"The Lottery" asks readers to set aside their sense of well-being and contemplate their potential for evil. On the surface the townspeople appear to be both civilized and unified. They follow directions and willingly "lend a hand" to steady the box and to hold little Dave's slip for him. All the other towns are where the "crazy fools" live, as Old Man Warner says. While readers view the concept of a human sacrifice by stoning as barbaric, the townspeople seem unable to admit this to themselves. Instead they see themselves as good sports for participating in the lottery without complaint. Mrs. Graves points out to Tessie Hutchinson, "All of us took the same chance," as if this justifies Tessie Hutchinson's impending murder.
Why does "The Lottery" place an emphasis on the passing of time?
The story emphasizes the passing of time repeatedly. The effect is both to foreshadow the fact that Tessie's life—her "time on earth"—will soon be cut short and to underscore how detached the villagers have become from the horror of their ritual. The death of Tessie, the lottery's future victim, is foreshadowed when she is late to arrive for the ritual and when she protests her family's selection in the lottery's first round. "You didn't give [Bill Hutchinson] time enough to choose," she says. Readers see from the first line of spoken dialogue, as Mr. Summers says "Little late today, folks," that the villagers look on the lottery as a burden they must rid themselves of as soon as possible. After Tessie's selection Mr. Summers urges the group to "finish quickly," while Mrs. Delacroix tells Mrs. Dunbar to "hurry up." The words are chilling when readers understand what the villagers are being urged to do.
What images of Christianity appear in "The Lottery," and what are their effects?
The effects of the images of Christianity are to show how the villagers have rejected the message of loving one's neighbor. The name Delacroix, meaning "of the cross," has been corrupted to the pronunciation "Dellacroy," which removes the allusion to Christianity. The three-legged stool, a reference to biblical principles of Christianity, requires the help of three men to support it: a father, son, and Mr. Summers. The image of a team of three holding up biblical principles evokes the triune (three-part) God of Christianity, the doctrine that God is three persons in one: Father, Son, and Holy Spirit. In this case, however, the father, son, and lottery official uphold the symbol of an ancient ritual of human sacrifice, which belongs to pagan religions.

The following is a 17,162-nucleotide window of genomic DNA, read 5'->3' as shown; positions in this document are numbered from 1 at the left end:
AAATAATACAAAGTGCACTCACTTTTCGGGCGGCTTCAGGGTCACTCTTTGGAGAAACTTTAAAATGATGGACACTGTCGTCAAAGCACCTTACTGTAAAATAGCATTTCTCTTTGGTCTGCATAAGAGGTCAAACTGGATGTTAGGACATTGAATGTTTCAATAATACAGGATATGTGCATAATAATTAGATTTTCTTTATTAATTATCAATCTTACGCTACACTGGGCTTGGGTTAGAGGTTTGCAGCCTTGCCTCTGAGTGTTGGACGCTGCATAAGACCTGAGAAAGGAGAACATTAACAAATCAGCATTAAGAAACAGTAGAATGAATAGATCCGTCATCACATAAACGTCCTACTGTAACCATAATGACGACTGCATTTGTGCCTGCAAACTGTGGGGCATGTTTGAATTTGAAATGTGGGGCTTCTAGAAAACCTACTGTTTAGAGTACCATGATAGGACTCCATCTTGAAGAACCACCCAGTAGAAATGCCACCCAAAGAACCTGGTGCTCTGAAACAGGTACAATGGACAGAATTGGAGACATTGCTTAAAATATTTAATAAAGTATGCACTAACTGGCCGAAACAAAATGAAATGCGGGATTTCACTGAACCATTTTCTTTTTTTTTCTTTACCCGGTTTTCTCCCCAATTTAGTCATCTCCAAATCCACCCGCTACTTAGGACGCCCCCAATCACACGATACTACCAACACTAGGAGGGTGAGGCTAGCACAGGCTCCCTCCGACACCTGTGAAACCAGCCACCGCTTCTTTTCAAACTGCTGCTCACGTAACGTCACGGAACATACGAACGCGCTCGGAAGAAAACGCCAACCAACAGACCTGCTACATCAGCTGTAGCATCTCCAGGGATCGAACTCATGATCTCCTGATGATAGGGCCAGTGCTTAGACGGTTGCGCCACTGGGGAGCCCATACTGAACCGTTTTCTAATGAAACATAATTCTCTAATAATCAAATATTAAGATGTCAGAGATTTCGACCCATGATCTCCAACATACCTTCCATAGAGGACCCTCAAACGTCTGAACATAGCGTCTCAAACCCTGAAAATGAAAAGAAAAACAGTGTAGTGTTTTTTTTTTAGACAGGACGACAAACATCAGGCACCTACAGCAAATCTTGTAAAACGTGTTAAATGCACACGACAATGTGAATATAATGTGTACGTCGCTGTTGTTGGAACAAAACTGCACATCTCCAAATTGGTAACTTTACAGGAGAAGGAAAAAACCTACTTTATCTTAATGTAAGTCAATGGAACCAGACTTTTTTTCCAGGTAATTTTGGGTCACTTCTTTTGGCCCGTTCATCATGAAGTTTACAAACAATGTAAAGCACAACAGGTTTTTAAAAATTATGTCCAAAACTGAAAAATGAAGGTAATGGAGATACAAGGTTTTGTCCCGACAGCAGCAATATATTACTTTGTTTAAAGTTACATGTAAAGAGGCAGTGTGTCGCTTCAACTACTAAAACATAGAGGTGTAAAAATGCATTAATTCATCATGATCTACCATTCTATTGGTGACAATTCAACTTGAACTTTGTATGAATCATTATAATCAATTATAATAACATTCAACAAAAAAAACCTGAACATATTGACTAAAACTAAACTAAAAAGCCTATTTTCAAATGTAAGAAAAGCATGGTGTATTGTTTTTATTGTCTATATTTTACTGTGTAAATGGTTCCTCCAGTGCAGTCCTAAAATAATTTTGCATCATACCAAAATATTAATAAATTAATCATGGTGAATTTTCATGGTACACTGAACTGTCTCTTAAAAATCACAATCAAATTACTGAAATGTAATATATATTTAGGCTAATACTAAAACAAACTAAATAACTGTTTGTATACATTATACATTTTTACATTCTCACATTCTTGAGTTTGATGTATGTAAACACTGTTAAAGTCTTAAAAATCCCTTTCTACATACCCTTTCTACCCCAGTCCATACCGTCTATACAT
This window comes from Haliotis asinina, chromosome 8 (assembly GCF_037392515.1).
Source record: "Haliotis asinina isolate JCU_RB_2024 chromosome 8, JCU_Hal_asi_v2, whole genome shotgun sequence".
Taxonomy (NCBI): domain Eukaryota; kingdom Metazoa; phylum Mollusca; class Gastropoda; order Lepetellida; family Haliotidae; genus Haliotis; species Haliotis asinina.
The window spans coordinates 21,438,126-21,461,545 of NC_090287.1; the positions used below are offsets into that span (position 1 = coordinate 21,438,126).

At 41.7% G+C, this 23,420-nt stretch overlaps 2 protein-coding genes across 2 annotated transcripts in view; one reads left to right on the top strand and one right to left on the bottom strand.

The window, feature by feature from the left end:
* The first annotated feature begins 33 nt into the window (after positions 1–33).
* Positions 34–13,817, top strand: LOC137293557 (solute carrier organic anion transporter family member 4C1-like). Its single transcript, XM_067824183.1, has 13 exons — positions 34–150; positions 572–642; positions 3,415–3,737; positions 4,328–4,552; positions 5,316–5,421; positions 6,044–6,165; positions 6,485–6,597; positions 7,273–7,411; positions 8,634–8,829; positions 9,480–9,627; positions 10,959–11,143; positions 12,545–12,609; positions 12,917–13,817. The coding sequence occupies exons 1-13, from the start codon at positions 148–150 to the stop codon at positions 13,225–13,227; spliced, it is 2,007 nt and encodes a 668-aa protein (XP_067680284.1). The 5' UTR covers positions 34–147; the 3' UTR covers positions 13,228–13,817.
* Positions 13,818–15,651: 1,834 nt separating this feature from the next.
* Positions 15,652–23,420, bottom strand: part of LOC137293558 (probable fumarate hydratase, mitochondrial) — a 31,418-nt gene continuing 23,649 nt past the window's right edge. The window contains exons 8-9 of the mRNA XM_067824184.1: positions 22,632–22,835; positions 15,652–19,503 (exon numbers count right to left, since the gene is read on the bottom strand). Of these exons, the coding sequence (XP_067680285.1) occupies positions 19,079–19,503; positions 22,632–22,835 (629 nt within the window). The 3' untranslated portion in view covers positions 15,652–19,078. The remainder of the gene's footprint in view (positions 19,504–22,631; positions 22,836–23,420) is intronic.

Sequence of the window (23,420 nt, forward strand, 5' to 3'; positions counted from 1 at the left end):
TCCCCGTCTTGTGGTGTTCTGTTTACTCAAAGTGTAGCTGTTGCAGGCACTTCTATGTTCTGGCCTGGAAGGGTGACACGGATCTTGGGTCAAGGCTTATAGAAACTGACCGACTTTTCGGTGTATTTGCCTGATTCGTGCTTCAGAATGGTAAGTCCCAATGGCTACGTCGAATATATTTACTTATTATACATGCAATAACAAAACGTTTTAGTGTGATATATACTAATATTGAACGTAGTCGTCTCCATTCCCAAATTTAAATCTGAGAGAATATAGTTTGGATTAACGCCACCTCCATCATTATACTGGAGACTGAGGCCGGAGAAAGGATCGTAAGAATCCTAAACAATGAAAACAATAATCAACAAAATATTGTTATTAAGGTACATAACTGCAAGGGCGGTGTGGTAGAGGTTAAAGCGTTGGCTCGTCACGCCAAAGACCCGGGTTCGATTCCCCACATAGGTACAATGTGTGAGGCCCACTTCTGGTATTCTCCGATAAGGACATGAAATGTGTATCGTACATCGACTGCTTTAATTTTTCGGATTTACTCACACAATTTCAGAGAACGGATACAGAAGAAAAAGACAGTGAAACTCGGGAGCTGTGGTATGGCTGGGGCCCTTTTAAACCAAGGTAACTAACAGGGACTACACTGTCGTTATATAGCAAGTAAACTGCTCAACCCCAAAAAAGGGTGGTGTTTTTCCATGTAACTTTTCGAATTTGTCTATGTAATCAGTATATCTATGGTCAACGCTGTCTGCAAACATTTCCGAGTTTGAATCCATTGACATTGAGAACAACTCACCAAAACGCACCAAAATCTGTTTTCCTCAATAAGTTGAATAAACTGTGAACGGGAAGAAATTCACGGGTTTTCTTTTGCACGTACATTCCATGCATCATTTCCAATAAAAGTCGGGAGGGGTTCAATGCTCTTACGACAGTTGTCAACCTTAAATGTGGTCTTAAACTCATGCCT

How do the characters in "The Lottery" demonstrate their concern with appearances?
None of the villagers want to be seen as dissenters or troublemakers. They cooperate by gathering in the square on time and taking their turns drawing slips from the black box. The Adamses quickly drop their questioning of the lottery when Old Man Warner silences them. They express their unease in small gestures, such as when the men turn the folded papers from the first drawing "over and over nervously" in their hands. Only Tessie Hutchinson makes a fuss, shouting at Mr. Summers and yelling that her daughter should have to be counted in the lottery's second round. Yet Tessie herself grabs a paper when Mr. Summers calls her name. Her willingness to conform for the sake of appearance is her death sentence.
How does "The Lottery" portray the idea of social order?
The village that holds the lottery appears to have some sort of social order. There is a post office, a bank, and a town square, and they hold the typically American "civic activities" over which Mr. Summers presides; square dances, a teen club, and a Halloween program. However there is no apparent leader or government in place; for example, Mr. Summers is sworn in by the postmaster, Mr. Graves, not a mayor. Furthermore the social order offers no protection from the lottery. In fact the opposite is true: in their mindless conformity, the villagers seem to demand participation in the lottery as the price of belonging.
In "The Lottery" how does the narrator describe the town's size, and what is its significance?
Readers are told both that the village has "only" about 300 people and "more than three hundred and likely to keep on growing." The fact that the town is relatively small means that the lottery can be conducted in "less than two hours," in comparison to bigger towns where the lottery takes two days. The contradictory fact that the town has more than 300 people means that practical changes need to be made—the substitution of paper for wood chips in the black box, for instance. The contradictory description of the town's size is significant because it reflects the ambivalence of the villagers toward the lottery. On one hand they can get it over with quickly. On the other a bigger population would mean more households were involved, decreasing the chance that a particular family would be selected.